Monday, April 2, 2018

A few important things to consider when looking for a mortgage loan.

The right down-payment:
Home buyers in Canada are required to make a down-payment of at least 5% of the purchase price of the property. But remember, anyone that has less than 20% down-payment is required to pay a CMHC Premium, which is the cost of insuring your new mortgage against default (non-payment of the loan). With only 5% down, the CMHC Premium will be 4% of the total loan amount. For a $300,000 mortgage, that would be a $12,000 premium ( So, what’s the upside of paying for this premium? It usually results in the home buyer having a lower interest rate on the loan, which could save them money over the long-term.

The right type of mortgage:
When speaking about mortgage rates, most people in Canada refer to the 5-year fixed rate. Currently, the Bank of Canada quotes the 5 year mortgage rate at 5.14% (, even though most Canadians can negotiate lower rates than this from a lender. Borrowers are free, however, to negotiate a range of mortgage terms, including anywhere from an “open” mortgage, which allows the borrower to pay off the balance of the loan at any time, to a 10 year mortgage, which locks in the client’s interest rate for 10 years, but with the consequence that should the client choose to pay off the balance of the mortgage before that time is up, they would have to pay a penalty. For borrowers that believe market interest rates might stay the same, or even drop, a variable rate mortgage might be appropriate. Variable rate mortgages allow borrowers to borrow money at a lower rate than the current 5 year fixed rate, but with the condition that if market rates rise, so will the interest rate of the client’s mortgage.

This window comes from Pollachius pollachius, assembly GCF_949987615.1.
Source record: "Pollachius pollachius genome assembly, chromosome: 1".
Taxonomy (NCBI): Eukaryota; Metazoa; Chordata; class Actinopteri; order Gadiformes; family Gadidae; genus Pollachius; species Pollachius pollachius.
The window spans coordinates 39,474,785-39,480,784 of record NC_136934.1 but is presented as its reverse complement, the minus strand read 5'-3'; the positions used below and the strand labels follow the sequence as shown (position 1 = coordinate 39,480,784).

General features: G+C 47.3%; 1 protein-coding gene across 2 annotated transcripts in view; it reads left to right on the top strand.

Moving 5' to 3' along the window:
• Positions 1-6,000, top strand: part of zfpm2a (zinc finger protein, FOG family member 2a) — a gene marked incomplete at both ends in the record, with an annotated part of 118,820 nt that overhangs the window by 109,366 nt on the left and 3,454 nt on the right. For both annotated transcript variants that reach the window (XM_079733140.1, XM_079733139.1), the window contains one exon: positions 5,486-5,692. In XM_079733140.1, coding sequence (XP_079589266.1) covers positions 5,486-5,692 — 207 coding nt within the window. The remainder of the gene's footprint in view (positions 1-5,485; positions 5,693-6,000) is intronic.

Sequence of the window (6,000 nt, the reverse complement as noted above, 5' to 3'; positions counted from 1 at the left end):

The importance of an underwritten pre-approval:
With all of the recent changes to mortgage rules in Canada (, it is important for home buyers to carefully obtain the right pre-approval before agreeing to buy a home. An underwritten pre-approval means that a professional took the time to ask for, and validate, several key documents that lenders and the government require from borrowers before they can grant them a mortgage loan. These documents might include employment letters, pay-stubs, credit reports, savings account statements, and even Notice of Assessments from Revenue Canada. These documents are meant to ensure that borrowers have consistent and stable income, that they can afford the mortgage over the long-term; they now even seek to ensure that the borrower could continue to pay the mortgage if interest rates rose a couple of percent. Many lenders will issue pre-approvals without asking for key documents, and this could leave the client open to the risk of not actually being able to obtain the mortgage later in the process once the key documents are properly reviewed.   

Matthew Clarke.
BA (Hons.), B.Ed., MBA.
Mortgage Agent and Financial Consultant serving Ontario since 2007.